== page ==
How much time do you dedicate to mentoring your employees?

1.9k views16 Upvotes21 Comments

Chief Technology Officer in Services (non-Government), 51 - 200 employees
My leadership style is servant leadership. I have been mismanaged in my own career and I learned a lot from those experiences about how I want to manage others. I want to build people’s skills and give them that growth mindset. That was one of the characteristics I looked for when I was recruiting; I wanted people that have both the attitude and aptitude to grow. 

I spend a considerable amount of time with team leads, lead engineers, product people and designers, and we talk about how I can help shape their careers and help them achieve their goals for the business. I find that I'm constantly mentoring, but it could be as casual as a Slack message that says, "Have you thought about this kind of thing? Should we talk about it, and maybe collaborate on it?" Then in our one-on-one we can talk about some of the meatier things. I'm always operating in that mentorship mindset, not because I want to tell people what to do, but because I always want to be helpful and provide guidance wherever I can.
5 1 Reply
Director, Security Operations in Telecommunication, 501 - 1,000 employees

Me too.  Unfortunately, so many sr. leaders who should know better totally misunderstand the approach and many times look upon it as a weakness....

Head, Information Security and Compliance in Finance (non-banking), 1,001 - 5,000 employees
Mentoring is a helpful experience that lets younger employees learn from senior staff members. 
I spend a reasonable time with my team once in a week to ensure that, we all are on the same page and working towards the right direction align with the business requirements.
Director, Security Operations in Telecommunication, 501 - 1,000 employees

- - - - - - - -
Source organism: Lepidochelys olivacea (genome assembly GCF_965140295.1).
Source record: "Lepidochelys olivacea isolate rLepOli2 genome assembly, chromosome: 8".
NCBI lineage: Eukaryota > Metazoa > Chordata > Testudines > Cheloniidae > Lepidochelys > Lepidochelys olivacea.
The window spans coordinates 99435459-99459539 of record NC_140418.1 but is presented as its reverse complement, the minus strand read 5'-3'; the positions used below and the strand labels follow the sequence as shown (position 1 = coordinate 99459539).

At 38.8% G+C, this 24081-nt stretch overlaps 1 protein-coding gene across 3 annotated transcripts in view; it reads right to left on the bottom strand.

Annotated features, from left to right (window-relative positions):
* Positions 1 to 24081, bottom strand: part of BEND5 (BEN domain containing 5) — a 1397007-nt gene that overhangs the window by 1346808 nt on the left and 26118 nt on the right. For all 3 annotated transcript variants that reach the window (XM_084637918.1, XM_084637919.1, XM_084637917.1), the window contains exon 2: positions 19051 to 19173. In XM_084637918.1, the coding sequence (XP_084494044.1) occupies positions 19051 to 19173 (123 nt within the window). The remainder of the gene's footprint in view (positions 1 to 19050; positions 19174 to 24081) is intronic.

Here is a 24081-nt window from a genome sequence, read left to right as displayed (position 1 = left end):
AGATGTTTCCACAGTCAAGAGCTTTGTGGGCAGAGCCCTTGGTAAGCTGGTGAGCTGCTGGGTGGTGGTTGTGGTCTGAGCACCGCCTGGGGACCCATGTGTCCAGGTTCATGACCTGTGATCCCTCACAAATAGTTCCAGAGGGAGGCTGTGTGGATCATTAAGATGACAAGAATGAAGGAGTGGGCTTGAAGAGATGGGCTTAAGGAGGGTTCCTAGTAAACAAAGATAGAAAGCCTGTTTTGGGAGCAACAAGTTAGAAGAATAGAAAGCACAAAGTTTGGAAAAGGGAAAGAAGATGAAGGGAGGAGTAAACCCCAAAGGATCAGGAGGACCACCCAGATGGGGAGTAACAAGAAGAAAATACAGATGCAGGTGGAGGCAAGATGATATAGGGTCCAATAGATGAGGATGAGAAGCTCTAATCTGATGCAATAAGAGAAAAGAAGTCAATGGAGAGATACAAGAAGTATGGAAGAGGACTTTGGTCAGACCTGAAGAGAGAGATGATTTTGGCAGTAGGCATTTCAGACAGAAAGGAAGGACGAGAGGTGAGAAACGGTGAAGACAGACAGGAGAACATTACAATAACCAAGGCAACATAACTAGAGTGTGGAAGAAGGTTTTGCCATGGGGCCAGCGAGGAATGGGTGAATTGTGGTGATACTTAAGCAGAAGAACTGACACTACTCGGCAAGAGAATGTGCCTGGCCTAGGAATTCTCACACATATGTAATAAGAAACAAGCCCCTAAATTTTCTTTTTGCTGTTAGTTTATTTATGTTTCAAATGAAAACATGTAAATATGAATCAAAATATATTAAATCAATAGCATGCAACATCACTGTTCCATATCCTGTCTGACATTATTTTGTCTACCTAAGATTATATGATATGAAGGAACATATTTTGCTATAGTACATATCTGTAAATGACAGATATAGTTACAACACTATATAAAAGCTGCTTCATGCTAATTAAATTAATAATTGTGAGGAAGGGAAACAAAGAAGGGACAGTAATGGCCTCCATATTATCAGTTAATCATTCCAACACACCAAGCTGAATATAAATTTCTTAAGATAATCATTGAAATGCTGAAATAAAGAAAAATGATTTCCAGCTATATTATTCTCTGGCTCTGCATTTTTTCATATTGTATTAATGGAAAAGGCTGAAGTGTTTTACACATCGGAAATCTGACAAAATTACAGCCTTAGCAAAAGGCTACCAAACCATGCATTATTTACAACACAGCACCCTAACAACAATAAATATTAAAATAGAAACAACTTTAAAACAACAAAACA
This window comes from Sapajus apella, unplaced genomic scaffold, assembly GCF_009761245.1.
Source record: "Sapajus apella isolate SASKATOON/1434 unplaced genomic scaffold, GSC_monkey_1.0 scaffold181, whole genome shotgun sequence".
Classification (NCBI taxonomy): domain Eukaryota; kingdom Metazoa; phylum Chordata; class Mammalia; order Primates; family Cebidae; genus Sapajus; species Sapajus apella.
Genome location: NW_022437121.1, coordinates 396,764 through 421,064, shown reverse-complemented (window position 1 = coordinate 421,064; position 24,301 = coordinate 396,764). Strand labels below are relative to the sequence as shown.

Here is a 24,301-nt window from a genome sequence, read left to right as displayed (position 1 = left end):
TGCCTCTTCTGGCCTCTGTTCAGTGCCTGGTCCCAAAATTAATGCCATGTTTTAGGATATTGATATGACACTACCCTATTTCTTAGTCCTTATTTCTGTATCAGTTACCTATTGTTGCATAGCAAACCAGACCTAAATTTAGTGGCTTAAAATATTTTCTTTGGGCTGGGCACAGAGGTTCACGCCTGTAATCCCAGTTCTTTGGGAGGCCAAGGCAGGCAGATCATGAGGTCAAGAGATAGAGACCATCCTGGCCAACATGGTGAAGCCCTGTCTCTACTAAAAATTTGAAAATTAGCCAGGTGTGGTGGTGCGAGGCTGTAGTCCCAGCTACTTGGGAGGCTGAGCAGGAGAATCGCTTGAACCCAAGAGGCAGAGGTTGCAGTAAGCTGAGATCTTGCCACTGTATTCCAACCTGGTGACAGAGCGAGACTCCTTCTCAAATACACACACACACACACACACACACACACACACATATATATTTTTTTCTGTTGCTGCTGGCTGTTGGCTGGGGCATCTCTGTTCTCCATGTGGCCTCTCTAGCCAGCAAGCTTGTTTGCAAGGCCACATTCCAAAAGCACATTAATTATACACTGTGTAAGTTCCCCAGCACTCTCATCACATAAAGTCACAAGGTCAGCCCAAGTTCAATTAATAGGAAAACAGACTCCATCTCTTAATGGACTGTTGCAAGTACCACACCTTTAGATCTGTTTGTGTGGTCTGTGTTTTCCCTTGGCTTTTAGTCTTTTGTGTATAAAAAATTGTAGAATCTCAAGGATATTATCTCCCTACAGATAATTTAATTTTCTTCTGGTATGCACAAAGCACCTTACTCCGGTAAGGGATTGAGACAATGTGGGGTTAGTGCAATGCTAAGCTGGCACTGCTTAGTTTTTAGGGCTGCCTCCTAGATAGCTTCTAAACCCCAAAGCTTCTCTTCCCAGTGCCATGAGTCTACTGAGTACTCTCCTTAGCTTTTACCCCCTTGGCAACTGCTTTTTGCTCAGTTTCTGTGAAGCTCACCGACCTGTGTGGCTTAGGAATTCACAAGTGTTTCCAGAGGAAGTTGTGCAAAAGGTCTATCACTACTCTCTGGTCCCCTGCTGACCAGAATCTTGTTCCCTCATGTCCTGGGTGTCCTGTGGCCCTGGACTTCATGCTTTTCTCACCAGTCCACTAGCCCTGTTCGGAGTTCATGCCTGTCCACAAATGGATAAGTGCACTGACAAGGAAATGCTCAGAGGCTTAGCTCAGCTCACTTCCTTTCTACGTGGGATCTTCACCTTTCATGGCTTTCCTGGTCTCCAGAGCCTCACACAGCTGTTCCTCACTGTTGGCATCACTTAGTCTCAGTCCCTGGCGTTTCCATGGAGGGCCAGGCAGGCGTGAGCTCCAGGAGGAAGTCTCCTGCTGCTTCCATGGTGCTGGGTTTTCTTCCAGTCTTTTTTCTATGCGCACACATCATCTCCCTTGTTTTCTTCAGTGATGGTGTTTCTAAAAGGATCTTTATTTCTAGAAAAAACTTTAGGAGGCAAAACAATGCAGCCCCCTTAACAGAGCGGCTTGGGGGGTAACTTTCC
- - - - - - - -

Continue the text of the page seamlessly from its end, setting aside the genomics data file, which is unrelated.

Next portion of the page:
In my current role, I have a small, mostly entry level team and spend a lot of time "mentoring".  More than when I had seasoned middle management team as direct reports, there definitely was mentoring involved on my part, but the focus was completely different, normally including more "soft skills" and "leadership skills".
Director, Information Security Engineering and Operations in Manufacturing, 5,001 - 10,000 employees
I consider it to be one of the most important aspects of my role. I believe that I have a responsibility to help my people with their own careers and development, and have dedicated time in each 1:1 meetings that I have to engage in mentoring discussions. I do that for past employees who are still in touch with me as well.
Principal in Finance (non-banking), Self-employed
Mentorship is a huge part of what I do with my employees. I expect that the value that's going to be created out of our relationship is not just for the benefit of me. They should be growing and developing personally and professionally too. In fact, I hope that their work with me, while not expected to be career-long, positions them for success in future roles. And because of the relationship and development through mentorship, my hope is that they will come back one day and see how we might work together or partner together again.
CTO in Healthcare and Biotech, 11 - 50 employees
I don’t track the time that I mentor my team, but I can assure you that at least is in each 1:1 and whenever they approach me to talk about what makes them itch.

There is a quote from a character’s movie that I apply ( Nanny McPhee ):

When you need me, but do not want me, then I must stay. When you want me, but no longer need me, then I have to go.
Chief Information Technology Officer in IT Services, 201 - 500 employees
3h a week
Head IT - Infrastructure, Ops & Applications at Dhani, Indiabulls Group in IT Services, 5,001 - 10,000 employees
On demand basis.
CEO in Finance (non-banking), 2 - 10 employees
At least a couple of hours a weeks and its more about to connection, time and consistency.  One of the best ways to have this keeping weekly 1 on 1's.  
VP of Sales in Software, 10,001+ employees
A couple days a month

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Without a doubt - Technical Debt! It's a ball and chain that creates an ever increasing drag on any organization, stifles innovation, and prevents transformation.
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Yes, we schedule these as separate meetings37%

No, we discuss them at the same time during scheduled performance reviews51%

No, but we’re working to implement a process for both discussions10%

Not sure2%

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